Guidelines allow tragedy-hit school to resume visits

6th August 2004 at 01:00
A London special school which stopped outside visits after a fatal accident involving a pupil is now preparing to take children out after inspectors praised its new health and safety guidelines.

Patrick Mullings, 15, of Hay Lane school, Kingsbury, north west London, was killed by a train in September 2002.

Patrick, who had severe learning difficulties, was on a trip to attend a routine drama lesson. He wandered off from a group of seven children who were being supervised by three adults and made his way to a railway line.

The inquest in June 2003 returned a verdict of accidental death. An inquiry by Brent council found no negligence on the part of the school.

Gill Reed, Brent National Union of Teachers' health and safety officer, said: "School staff were traumatised by the incident, although exonerated."

Now the Office for Standards in Education has said that health and safety is a strength of the school, which serves pupils aged three to 18 with severe, complex, profound and multiple learning difficulties. Inspectors who visited the 118-pupil school in May said:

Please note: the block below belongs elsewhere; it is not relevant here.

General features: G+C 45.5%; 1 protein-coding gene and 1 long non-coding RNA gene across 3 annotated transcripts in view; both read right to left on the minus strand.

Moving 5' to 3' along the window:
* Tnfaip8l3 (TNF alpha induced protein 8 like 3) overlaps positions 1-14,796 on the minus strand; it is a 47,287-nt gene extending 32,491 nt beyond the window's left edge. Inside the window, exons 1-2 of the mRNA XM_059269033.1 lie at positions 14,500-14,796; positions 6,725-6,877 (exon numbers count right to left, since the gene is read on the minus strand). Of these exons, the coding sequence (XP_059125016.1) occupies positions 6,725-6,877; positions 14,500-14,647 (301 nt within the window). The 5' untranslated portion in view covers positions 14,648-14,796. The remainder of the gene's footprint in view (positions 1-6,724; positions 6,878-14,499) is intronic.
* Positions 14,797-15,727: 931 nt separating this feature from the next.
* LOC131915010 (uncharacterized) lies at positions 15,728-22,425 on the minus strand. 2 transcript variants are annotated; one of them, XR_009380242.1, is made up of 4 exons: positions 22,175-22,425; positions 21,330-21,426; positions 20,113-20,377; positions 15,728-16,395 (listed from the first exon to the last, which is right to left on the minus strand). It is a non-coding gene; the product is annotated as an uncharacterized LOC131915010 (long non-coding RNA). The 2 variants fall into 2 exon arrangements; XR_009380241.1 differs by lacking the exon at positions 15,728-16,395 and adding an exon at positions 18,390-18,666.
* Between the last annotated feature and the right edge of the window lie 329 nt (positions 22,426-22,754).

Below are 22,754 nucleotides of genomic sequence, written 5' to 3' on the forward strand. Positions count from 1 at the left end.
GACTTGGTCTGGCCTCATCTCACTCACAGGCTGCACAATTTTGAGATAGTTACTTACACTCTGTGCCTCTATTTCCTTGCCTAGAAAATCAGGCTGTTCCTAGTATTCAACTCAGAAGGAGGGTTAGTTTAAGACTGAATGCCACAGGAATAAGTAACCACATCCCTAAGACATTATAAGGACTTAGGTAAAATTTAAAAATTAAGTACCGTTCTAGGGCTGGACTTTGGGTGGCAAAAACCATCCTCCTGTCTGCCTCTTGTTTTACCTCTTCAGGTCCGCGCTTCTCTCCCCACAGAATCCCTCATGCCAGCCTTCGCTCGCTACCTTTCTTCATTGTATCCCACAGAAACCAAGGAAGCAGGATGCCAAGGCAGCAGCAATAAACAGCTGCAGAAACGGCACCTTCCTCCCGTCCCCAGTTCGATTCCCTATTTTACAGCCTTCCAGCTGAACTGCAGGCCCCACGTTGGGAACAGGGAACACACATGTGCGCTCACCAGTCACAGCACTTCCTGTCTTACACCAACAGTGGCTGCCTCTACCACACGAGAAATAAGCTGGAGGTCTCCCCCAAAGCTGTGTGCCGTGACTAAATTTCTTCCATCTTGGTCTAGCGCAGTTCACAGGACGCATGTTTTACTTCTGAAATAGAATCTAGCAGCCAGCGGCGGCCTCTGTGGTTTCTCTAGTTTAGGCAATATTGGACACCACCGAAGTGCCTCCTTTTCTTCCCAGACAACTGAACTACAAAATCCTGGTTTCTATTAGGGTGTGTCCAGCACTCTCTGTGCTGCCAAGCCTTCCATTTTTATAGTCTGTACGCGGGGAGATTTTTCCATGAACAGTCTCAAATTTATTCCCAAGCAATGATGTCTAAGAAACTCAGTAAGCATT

"Since a pupil had an accident, the school has developed a comprehensive health and safety policy, drawn up after a very rigorous audit of need and detailed research."

The school said it is to resume outside visits, admitting that the lack of trips had "severely restricted" the range of experiences for its pupils.

The guidelines adopted include:

* Individual risk assessments for each pupil. These are used in addition to a risk assessment for the type of activity and the place being visited.

* an insistence that group leaders are permanent members of staff who have participated in previous visits.

* ensuring that support staff who accompany the pupils have worked with the children for at least a term.

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